With physics dictating that time = distance / speed, there are only two ways of reducing latency — increase the speed of your signal or decrease the distance it needs to travel. Both techniques have been used by HFT firms. One early example, made famous by Michael Lewis’s book Flash Boys, was a connection built by Spread Networks using a tunnel that was bored through the Allegheny Mountains in Pennsylvania to create a slightly straighter route for fiber-optic cables between the Chicago and New York stock markets. This upgraded route would eventually shave three-thousandths of a second, or three milliseconds, from the light’s journey between the two markets.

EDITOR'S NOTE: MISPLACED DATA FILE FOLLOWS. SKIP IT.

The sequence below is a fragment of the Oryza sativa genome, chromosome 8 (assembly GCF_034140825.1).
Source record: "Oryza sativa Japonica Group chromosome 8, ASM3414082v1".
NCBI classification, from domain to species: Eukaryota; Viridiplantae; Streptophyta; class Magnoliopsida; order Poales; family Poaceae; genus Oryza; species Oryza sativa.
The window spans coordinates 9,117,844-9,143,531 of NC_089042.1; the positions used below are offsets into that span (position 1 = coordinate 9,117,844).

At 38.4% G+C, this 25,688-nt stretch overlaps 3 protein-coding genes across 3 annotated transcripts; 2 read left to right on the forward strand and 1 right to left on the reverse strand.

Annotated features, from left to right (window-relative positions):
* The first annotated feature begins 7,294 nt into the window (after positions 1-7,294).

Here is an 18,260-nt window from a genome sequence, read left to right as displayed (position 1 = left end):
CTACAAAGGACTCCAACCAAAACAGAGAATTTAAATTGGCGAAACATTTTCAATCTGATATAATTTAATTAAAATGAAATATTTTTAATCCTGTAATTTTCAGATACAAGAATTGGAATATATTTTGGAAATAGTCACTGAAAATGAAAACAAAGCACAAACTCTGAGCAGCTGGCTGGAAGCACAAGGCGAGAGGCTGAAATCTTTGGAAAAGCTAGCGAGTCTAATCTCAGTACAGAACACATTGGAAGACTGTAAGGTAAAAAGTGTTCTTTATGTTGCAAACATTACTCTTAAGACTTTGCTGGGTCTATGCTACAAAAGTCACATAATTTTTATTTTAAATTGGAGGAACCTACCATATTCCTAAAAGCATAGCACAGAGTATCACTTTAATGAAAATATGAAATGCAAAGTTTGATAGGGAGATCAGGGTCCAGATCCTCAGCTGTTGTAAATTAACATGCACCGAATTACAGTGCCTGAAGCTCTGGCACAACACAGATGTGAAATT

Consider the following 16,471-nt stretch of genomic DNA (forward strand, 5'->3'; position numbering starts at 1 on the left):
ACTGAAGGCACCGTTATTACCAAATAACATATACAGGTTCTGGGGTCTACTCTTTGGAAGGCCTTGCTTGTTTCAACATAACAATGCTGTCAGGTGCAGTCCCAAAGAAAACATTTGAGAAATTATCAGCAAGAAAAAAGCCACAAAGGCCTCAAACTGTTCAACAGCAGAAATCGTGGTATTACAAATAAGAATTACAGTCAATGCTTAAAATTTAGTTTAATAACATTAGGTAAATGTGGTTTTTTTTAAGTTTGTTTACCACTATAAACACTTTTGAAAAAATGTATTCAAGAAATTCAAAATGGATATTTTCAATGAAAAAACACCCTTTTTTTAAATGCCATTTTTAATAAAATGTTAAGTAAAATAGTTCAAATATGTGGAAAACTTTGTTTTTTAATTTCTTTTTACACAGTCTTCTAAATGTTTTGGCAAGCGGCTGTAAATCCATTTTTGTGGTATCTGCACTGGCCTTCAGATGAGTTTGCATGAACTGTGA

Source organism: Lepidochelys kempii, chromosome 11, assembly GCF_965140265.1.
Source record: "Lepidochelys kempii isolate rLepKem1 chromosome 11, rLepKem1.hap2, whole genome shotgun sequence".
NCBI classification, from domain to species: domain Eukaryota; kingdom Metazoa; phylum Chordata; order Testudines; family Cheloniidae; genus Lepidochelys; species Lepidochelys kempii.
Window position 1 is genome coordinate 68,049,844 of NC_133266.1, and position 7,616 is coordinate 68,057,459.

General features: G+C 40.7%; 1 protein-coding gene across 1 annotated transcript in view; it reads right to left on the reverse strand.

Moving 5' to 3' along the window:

It quickly became apparent that 1) laying fiber-optic cable is expensive and time-consuming, and 2) the speed of light in glass fiber-optic cables is around 30% slower than its theoretical maximum (obviously, the speed of light is constant; it is rather the “speed over ground” that varies as the light signal “bounces” through or, more correctly, refracts through a medium such as fiber-optic cable or air).

Beyond the speed of light (in glass).

Luckily there was an obvious solution — send the light signals through the air between microwave towers. The speed of light in air is almost the same as its speed in a vacuum. The previously mentioned cities — New York and Chicago — had been connected by an AT&T microwave network comprising 34 towers as long ago as 1949. The main issues with microwave towers are that they require line-of-sight because of the radio horizon, and that because microwaves are a higher frequency than visible light they are susceptible to disturbance from the weather. The latter problem is particularly true at the higher end of the microwave spectrum that would be used for high-bandwidth applications.